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Sealed Jars of Wine From 5,000 Years Ago Uncovered in Egyptian Queen’s Tomb

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Sealed jars of wine from 5,000 years ago have been uncovered amongst the grave goods found in an Egyptian Queen’s tomb.

The stash once belonging to Queen Meret-Neith in Abydos, from 3,000 BC, and is one of the oldest ever.

Researchers from the University of Vienna say she was the most powerful woman in the period and possibly the first female pharaoh of ancient Egypt.

Queen Meret-Neith was the only woman to have her own monumental tomb in Egypt’s first royal cemetery at Abydos.

Although her true identity remains a mystery the excavation revealed hundreds of jars of wine, some still sealed, buried with her.

Meret-Neith’s monumental tomb complex in the Abydos desert, which includes the tombs of 41 courtiers and servants in addition to her own burial chamber, was built of unbaked mud bricks, clay and wood.

In addition, inscriptions testify that Queen Meret-Neith was responsible for central government offices such as the treasury, which supports the idea of her special historical significance.

Archaeologist Professor Christiana Köhler from the University of Vienna said that a lot of the finds are undergoing analysis to reveal their secrets.

“The wine was no longer liquid and we can’t tell if it was red or white,” she said. “We found a lot of organic residue, grape seeds and crystals, possibly tartar and all of this is currently being scientifically analyzed.

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Newly Discovered Rock Art Panels Depict How Ancient Ancestors Envisioned Creation and Adapted to Change

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Australia’s vast wildernesses are famous for many things, but rock art, specifically one of the largest concentrations of rock art known in the world, isn’t typically one of them.

West Arnhem Land in the Queensland Peninsula hosts an incredible painted record of Man’s relation to his planet, its changes, challenges, and bounty, but a completely new rock art style covering 4,000 years of history shows Aboriginal Australians adapting to the transformation of Arnhem land into the lush riverine environment it is today.

The total collection of painted rock art in West Arnhem Land has been dated to a span of 30,000 years, stretching from just a few centuries ago to back within the last ice age. However, the period between 8,000 BCE and 4,000 BCE was seemingly absent from the variety of images painted onto the sandstone.

Now, the Bininj, Mawng, and Amurdak Aboriginal people teamed up with archaeologists led by Paul Tacon of Griffith University to finally isolate the works from this hidden period. They show a land in flux, where sea level rise meant the coasts retreated backward 150 feet per year, where mangrove forests came to dominate the near-shore landscape, and increased rainfall fed already swollen rivers.

Using the local Mawng People’s language, one of Tacon’s Bininj Aboriginal collaborators has dubbed the new rock art style the Maliwawa Style. After 8 years of field surveying and work, the team has documented 572 Maliwawa paintings and is ready to share their story with the world.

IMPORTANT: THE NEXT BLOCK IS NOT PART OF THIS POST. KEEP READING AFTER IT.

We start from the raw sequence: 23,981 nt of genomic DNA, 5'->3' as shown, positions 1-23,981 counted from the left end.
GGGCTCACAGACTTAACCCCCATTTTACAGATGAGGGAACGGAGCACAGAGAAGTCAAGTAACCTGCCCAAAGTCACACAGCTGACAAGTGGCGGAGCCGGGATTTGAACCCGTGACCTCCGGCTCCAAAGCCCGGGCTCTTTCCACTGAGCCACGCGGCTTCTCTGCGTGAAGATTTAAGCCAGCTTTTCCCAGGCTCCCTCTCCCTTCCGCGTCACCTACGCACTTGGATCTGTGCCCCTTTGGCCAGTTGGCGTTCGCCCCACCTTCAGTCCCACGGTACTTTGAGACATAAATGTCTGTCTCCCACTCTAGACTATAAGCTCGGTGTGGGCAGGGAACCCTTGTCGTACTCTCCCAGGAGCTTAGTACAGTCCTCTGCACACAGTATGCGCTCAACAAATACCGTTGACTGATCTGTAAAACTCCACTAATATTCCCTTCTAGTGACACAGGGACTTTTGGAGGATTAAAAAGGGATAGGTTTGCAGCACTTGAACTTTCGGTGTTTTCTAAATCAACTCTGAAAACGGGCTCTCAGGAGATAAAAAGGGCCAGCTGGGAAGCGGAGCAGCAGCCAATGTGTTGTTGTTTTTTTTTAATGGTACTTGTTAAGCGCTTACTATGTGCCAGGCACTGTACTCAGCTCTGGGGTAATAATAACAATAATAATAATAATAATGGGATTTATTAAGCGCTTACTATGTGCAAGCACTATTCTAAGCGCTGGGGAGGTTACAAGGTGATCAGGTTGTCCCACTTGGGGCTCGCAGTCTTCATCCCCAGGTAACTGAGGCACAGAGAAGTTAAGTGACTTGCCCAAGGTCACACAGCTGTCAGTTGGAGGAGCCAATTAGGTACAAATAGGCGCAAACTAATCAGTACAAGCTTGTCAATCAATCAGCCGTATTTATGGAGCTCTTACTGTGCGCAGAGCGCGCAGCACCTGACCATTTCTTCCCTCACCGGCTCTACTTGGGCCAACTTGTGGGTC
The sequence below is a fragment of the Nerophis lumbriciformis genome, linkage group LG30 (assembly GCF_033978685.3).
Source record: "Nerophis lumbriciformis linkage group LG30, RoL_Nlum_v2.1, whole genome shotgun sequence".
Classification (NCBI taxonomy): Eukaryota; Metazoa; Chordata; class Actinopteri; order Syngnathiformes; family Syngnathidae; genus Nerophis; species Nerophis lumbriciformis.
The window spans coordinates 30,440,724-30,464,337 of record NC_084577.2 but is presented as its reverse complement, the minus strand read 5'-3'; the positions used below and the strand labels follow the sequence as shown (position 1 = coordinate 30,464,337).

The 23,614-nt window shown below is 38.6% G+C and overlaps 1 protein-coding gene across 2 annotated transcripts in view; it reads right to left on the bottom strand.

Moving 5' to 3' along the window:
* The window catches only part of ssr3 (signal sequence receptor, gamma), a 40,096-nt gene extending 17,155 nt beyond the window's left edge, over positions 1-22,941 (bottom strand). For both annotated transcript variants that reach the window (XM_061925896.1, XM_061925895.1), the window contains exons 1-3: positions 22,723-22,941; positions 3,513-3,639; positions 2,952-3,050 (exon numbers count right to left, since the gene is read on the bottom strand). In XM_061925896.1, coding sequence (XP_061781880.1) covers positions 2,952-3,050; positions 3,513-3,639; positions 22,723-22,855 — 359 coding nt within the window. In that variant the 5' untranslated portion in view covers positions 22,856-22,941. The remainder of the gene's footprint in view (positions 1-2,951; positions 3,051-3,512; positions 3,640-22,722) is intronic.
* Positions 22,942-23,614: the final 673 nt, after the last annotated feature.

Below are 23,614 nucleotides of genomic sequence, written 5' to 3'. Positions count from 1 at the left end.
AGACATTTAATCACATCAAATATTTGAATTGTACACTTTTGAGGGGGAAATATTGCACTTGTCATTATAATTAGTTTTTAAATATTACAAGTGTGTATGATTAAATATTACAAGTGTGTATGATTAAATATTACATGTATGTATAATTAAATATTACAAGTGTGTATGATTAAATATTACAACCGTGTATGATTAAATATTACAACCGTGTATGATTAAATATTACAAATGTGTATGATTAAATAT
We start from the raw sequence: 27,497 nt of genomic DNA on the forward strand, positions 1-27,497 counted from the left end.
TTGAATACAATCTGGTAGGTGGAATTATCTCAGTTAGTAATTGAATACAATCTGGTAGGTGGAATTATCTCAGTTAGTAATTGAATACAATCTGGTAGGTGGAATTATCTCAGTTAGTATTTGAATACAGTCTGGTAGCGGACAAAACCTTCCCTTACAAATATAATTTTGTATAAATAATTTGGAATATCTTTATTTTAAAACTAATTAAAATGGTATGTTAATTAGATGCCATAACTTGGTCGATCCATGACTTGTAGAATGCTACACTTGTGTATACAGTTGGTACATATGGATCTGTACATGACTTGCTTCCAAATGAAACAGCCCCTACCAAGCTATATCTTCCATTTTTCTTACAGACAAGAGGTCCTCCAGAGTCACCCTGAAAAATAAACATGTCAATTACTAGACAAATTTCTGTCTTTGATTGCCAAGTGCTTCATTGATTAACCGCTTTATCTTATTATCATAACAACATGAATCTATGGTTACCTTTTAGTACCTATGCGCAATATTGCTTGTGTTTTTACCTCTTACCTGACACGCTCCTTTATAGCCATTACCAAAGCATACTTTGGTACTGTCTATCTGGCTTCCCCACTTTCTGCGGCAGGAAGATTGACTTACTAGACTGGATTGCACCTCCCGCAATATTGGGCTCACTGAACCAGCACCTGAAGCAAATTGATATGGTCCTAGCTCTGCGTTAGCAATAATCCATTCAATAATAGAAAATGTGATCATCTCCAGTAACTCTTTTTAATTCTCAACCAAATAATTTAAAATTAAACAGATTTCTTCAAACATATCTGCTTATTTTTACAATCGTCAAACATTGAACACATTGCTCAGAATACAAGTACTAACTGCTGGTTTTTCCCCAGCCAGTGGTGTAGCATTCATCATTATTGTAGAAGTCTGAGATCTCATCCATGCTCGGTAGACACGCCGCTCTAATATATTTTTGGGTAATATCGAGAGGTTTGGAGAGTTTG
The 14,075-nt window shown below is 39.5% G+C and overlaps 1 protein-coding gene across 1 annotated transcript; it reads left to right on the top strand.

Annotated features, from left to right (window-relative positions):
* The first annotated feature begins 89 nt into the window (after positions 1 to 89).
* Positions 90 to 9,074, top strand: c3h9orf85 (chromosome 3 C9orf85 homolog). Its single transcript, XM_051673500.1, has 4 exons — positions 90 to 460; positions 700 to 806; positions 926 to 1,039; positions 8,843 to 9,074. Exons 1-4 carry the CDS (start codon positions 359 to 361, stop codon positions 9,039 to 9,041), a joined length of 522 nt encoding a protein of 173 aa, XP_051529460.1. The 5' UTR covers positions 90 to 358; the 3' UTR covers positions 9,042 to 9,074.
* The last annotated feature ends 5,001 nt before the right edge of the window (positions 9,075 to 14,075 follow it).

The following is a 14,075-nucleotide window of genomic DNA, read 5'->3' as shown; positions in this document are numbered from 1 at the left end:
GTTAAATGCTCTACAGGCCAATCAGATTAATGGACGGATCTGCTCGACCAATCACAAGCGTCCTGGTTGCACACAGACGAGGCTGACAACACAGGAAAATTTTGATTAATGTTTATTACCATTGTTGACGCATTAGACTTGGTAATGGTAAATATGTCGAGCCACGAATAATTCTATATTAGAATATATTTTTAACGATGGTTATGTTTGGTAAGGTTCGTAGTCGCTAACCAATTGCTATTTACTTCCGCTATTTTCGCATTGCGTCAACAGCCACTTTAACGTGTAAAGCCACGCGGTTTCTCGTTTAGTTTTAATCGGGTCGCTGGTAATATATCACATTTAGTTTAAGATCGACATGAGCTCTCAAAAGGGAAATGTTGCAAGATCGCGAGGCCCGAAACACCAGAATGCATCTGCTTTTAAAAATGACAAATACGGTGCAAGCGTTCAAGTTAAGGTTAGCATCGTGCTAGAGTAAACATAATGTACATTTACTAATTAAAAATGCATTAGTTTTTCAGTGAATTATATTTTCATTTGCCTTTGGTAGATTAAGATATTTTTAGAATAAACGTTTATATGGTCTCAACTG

“It was really exciting to find previously undocumented shelters with lots of Maliwawa figures on walls and ceilings, sometimes in scenes,” Tacon told Archaeology Magazine, where a reader can read their feature piece on the topic. “When we saw these paintings for the first time, there was a rush of adrenaline, much excitement, cheering, and lots of shouts to each other.”

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5,000 Year-Old Tavern Found in Iraq

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It doesn’t get much older than Sumeria, but even the modern concept of going out to eat was already established 1,000 years before the Great Pyramids were built.

In the ancient Near Eastern city-state of Lagash, the foundations of a tavern were recently found by archaeologists that included an open-air sitting area, and a kitchen complete with a clay oven, clay chiller, and ancient crockery.

One of the oldest areas in Ancient Mesopotamia, Lagash was already inhabited in the fifth millennium BCE. Today it’s located on a mound 4,000 yards in length and 2,000 yards in width.

A joint project of the Univ. of Pennsylvania Museum, Cambridge University and the State Board of Antiquities and Heritage in Baghdad has renewed work at this critically important settlement as recently as 2019.

Using new magnetometry techniques and sedimentary analysis, the renewed work is taking a different approach to archaeology compared to past excavations of the city.

“It’s not like old-time archaeology in Iraq,” says Zaid Alrawi, project manager for the Lagash project at the Penn Museum, in the statement. “We’re not going after big mounds expecting to find an old temple. We use our techniques and then, based on scientific priority, go after what we think will yield important information to close knowledge gaps in the field.”

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